Ollie Mealing: Without the challenge, learning magic would be pointless

June 12th, 2014 | Joe Hadsall | Filed Under General


Ollie Mealing, creator of Control and Recoil, has worked his share of corporate events, parties and other performances, and is a consultant for Derren Brown. He’s succeeded and achieved new heights in a field of performance that isn’t exactly easy to master, but the challenge has been worth it. The following are his thoughts about magic’s difficulty and rewards.

Ollie Mealing: Without the challenge, learning magic would be pointlessBecoming a magician is without doubt the greatest challenge I’ve ever taken on board. The scale of the challenge is overwhelming, and I’d be lying if I said I’d never considered throwing in the towel.

But I wouldn’t have it any other way.

The trick to a challenge is persistence, the trick to persistence is loving the challenge and the trick to loving the challenge is learning to appreciate everything that’s thrown at you. This mindset allows you to reap happiness and insight from the entire journey, both essential ingredients for further progression.

Consider how unfulfilling a pursuit magic would be without challenge:

  • ~ If anyone could effortlessly become a magician, there would be little sense of accomplishment.
  • ~ If secrets were easily accessible, the wonder instilled would be vulnerable and minimised.
  • ~ If you didn’t encounter problems, you’d miss out on the joy of discovering exciting and valuable solutions.
  • ~ If you didn’t need to stand out, you wouldn’t need to strive for originality, you’d risk missing out on exercising your creativity and tapping into your true potential.
  • ~ If you didn’t require advice and support, the opportunity to make new and impacting friendships would shrink.

Without challenge the range of material, role models, formats and theories would never be as diverse, rich and respected as they are today, and the scope for appreciation and enjoyment wouldn’t be as extensive.

Without challenge, you, me, this post — we would have never come into existence.

As long as we keep challenging ourselves, the art will remain vibrant and alive, therefore ever-growing and advantageous towards continual enjoyment for us and our audiences.

As long as there is challenge, the art and it’s undertaking will remain enriching. If you’re not feeling challenged, you’re missing out.

Set the bar high and enjoy the ride.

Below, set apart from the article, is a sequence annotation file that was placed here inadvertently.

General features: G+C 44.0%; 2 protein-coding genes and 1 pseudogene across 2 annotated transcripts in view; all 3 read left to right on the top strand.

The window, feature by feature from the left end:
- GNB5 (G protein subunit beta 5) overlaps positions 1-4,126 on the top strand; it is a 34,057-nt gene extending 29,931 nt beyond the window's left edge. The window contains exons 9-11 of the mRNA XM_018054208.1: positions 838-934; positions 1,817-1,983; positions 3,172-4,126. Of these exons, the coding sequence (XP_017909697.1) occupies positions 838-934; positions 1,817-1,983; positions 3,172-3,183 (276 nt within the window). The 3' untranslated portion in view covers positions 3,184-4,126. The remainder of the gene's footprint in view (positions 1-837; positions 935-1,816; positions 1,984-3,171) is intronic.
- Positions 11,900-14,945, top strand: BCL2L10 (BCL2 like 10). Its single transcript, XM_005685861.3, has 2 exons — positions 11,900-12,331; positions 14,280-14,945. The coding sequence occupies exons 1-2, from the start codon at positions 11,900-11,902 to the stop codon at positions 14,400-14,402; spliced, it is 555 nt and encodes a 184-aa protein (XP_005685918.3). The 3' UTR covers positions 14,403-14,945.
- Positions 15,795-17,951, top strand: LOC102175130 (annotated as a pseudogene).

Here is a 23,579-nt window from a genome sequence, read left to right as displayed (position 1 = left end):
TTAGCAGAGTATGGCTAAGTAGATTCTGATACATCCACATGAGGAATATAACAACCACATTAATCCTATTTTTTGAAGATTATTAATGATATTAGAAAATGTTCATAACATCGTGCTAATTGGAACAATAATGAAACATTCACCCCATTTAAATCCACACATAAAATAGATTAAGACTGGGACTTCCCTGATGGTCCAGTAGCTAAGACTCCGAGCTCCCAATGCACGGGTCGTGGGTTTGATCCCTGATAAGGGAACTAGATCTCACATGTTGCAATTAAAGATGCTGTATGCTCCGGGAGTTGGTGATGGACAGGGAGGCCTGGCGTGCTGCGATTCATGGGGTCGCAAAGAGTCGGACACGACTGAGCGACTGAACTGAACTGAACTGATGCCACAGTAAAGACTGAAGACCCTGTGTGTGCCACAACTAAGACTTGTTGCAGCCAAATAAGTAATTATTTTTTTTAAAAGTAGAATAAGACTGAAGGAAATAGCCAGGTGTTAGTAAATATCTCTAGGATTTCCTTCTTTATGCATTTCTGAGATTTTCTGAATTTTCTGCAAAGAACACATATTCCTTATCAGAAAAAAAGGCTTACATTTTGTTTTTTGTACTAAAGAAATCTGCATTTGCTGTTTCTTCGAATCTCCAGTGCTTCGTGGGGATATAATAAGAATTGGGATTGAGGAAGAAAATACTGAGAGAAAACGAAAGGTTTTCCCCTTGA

FOUR POINTS: Consider adding these accessories to your wardrobe

May 26th, 2014 | Joe Hadsall | Filed Under Four Points


FOUR POINTS: Consider adding these accessories to your wardrobe

A lot of our customers ask us which deck of playing cards they should pick, and our answer is usually the same. Because all of our decks have some of the best stock, finish and handling in the business, we recommend that people choose the deck that best fits their performance character.

That’s a fancy way of saying this: Match your style.

Not everyone can use a deck of Arcanes in black, for example. The iconography lends itself to a darker, more mysterious style. Someone who seeks an elegant, refined design will lean toward Artifice, and someone who sticks with table demonstrations will be best served with a deck of Dealers.

We encourage people to treat deck selections like clothing, in a sense, because the same philosophy applies to wardrobe. And that’s something you should be carefully considering, because part of entertaining is looking the part. Nothing enhances your appeal and professionalism like the right wardrobe (consider it your costume), and a magician who does not dress like a pro will find it difficult to score repeat bookings.

We’ll assume you’re familiar with the basics, such as pants, and get right into advanced-class material — you should be thinking about accessories. These enhancements to our clothes also offer performance advantages for the right kinds of effects, as well. (If you really must know what we think about pants, we highly recommend wearing them.)

Whether you are selecting a wardrobe for professional gigs or you want to dress to be magical anywhere anytime, here’s four accessories you should consider as part of your performance character:

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Whether in magic or marketing, creativity a way of life for Luke Dancy